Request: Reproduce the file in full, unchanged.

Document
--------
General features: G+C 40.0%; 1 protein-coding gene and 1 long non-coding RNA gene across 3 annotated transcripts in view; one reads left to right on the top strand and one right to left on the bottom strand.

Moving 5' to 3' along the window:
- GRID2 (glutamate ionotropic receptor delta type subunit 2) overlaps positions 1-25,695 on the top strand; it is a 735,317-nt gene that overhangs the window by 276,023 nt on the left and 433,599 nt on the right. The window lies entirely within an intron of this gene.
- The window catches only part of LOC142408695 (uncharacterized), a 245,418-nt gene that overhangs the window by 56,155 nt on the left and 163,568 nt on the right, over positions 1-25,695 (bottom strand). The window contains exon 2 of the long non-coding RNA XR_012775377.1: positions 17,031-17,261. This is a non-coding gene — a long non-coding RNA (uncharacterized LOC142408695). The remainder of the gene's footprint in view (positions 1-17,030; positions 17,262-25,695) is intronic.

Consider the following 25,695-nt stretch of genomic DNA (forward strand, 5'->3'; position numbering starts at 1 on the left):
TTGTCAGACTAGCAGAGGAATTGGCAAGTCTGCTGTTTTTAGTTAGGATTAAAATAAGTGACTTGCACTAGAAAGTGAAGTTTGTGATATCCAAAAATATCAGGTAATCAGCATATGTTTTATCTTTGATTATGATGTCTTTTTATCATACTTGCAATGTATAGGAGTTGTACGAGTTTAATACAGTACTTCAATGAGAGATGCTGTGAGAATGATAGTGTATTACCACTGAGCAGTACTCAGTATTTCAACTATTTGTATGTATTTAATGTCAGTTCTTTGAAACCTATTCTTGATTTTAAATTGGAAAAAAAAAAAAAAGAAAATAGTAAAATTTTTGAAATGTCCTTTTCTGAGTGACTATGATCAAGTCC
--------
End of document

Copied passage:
General features: G+C 40.0%; 1 protein-coding gene and 1 long non-coding RNA gene across 3 annotated transcripts in view; one reads left to right on the top strand and one right to left on the bottom strand.

Moving 5' to 3' along the window:
- GRID2 (glutamate ionotropic receptor delta type subunit 2) overlaps positions 1-25,695 on the top strand; it is a 735,317-nt gene that overhangs the window by 276,023 nt on the left and 433,599 nt on the right. The window lies entirely within an intron of this gene.
- The window catches only part of LOC142408695 (uncharacterized), a 245,418-nt gene that overhangs the window by 56,155 nt on the left and 163,568 nt on the right, over positions 1-25,695 (bottom strand). The window contains exon 2 of the long non-coding RNA XR_012775377.1: positions 17,031-17,261. This is a non-coding gene — a long non-coding RNA (uncharacterized LOC142408695). The remainder of the gene's footprint in view (positions 1-17,030; positions 17,262-25,695) is intronic.

Consider the following 25,695-nt stretch of genomic DNA (forward strand, 5'->3'; position numbering starts at 1 on the left):
TTGTCAGACTAGCAGAGGAATTGGCAAGTCTGCTGTTTTTAGTTAGGATTAAAATAAGTGACTTGCACTAGAAAGTGAAGTTTGTGATATCCAAAAATATCAGGTAATCAGCATATGTTTTATCTTTGATTATGATGTCTTTTTATCATACTTGCAATGTATAGGAGTTGTACGAGTTTAATACAGTACTTCAATGAGAGATGCTGTGAGAATGATAGTGTATTACCACTGAGCAGTACTCAGTATTTCAACTATTTGTATGTATTTAATGTCAGTTCTTTGAAACCTATTCTTGATTTTAAATTGGAAAAAAAAAAAAAAGAAAATAGTAAAATTTTTGAAATGTCCTTTTCTGAGTGACTATGATCAAGTCC